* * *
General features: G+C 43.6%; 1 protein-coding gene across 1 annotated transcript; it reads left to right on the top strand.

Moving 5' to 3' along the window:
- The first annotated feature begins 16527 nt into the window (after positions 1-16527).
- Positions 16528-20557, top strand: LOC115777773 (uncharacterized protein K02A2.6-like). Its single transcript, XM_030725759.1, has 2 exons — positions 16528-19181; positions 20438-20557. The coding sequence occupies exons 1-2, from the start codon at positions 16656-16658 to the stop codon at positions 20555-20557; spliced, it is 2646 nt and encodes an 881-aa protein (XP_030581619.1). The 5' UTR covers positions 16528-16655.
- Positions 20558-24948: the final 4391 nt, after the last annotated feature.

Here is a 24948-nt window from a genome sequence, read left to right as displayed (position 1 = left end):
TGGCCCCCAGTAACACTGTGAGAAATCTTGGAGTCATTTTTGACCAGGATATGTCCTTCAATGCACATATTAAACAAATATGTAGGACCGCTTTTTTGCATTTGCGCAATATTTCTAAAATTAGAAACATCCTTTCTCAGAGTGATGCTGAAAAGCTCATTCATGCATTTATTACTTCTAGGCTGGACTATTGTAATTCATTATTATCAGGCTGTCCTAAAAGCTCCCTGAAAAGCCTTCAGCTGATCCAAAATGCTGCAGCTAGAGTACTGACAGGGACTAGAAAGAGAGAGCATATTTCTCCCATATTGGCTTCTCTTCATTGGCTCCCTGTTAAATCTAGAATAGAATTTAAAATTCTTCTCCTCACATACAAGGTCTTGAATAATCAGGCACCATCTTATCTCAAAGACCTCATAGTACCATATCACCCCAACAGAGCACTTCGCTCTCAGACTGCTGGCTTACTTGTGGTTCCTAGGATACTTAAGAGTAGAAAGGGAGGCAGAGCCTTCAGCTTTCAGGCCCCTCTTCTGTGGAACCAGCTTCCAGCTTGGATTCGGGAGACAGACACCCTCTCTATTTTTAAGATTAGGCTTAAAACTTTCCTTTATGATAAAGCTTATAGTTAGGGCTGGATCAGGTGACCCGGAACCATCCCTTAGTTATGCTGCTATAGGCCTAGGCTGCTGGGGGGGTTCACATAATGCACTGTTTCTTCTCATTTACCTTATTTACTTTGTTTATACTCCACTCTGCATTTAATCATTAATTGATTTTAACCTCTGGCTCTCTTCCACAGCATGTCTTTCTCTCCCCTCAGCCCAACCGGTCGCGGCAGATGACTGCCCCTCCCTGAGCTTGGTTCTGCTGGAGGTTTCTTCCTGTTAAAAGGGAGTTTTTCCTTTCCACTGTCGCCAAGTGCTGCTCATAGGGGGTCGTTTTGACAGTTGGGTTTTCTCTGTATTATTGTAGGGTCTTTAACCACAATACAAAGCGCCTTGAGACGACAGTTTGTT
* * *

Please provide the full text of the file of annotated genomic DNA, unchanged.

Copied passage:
General features: G+C 43.6%; 1 protein-coding gene across 1 annotated transcript; it reads left to right on the top strand.

Moving 5' to 3' along the window:
- The first annotated feature begins 16527 nt into the window (after positions 1-16527).
- Positions 16528-20557, top strand: LOC115777773 (uncharacterized protein K02A2.6-like). Its single transcript, XM_030725759.1, has 2 exons — positions 16528-19181; positions 20438-20557. The coding sequence occupies exons 1-2, from the start codon at positions 16656-16658 to the stop codon at positions 20555-20557; spliced, it is 2646 nt and encodes an 881-aa protein (XP_030581619.1). The 5' UTR covers positions 16528-16655.
- Positions 20558-24948: the final 4391 nt, after the last annotated feature.

Here is a 24948-nt window from a genome sequence, read left to right as displayed (position 1 = left end):
TGGCCCCCAGTAACACTGTGAGAAATCTTGGAGTCATTTTTGACCAGGATATGTCCTTCAATGCACATATTAAACAAATATGTAGGACCGCTTTTTTGCATTTGCGCAATATTTCTAAAATTAGAAACATCCTTTCTCAGAGTGATGCTGAAAAGCTCATTCATGCATTTATTACTTCTAGGCTGGACTATTGTAATTCATTATTATCAGGCTGTCCTAAAAGCTCCCTGAAAAGCCTTCAGCTGATCCAAAATGCTGCAGCTAGAGTACTGACAGGGACTAGAAAGAGAGAGCATATTTCTCCCATATTGGCTTCTCTTCATTGGCTCCCTGTTAAATCTAGAATAGAATTTAAAATTCTTCTCCTCACATACAAGGTCTTGAATAATCAGGCACCATCTTATCTCAAAGACCTCATAGTACCATATCACCCCAACAGAGCACTTCGCTCTCAGACTGCTGGCTTACTTGTGGTTCCTAGGATACTTAAGAGTAGAAAGGGAGGCAGAGCCTTCAGCTTTCAGGCCCCTCTTCTGTGGAACCAGCTTCCAGCTTGGATTCGGGAGACAGACACCCTCTCTATTTTTAAGATTAGGCTTAAAACTTTCCTTTATGATAAAGCTTATAGTTAGGGCTGGATCAGGTGACCCGGAACCATCCCTTAGTTATGCTGCTATAGGCCTAGGCTGCTGGGGGGGTTCACATAATGCACTGTTTCTTCTCATTTACCTTATTTACTTTGTTTATACTCCACTCTGCATTTAATCATTAATTGATTTTAACCTCTGGCTCTCTTCCACAGCATGTCTTTCTCTCCCCTCAGCCCAACCGGTCGCGGCAGATGACTGCCCCTCCCTGAGCTTGGTTCTGCTGGAGGTTTCTTCCTGTTAAAAGGGAGTTTTTCCTTTCCACTGTCGCCAAGTGCTGCTCATAGGGGGTCGTTTTGACAGTTGGGTTTTCTCTGTATTATTGTAGGGTCTTTAACCACAATACAAAGCGCCTTGAGACGACAGTTTGTT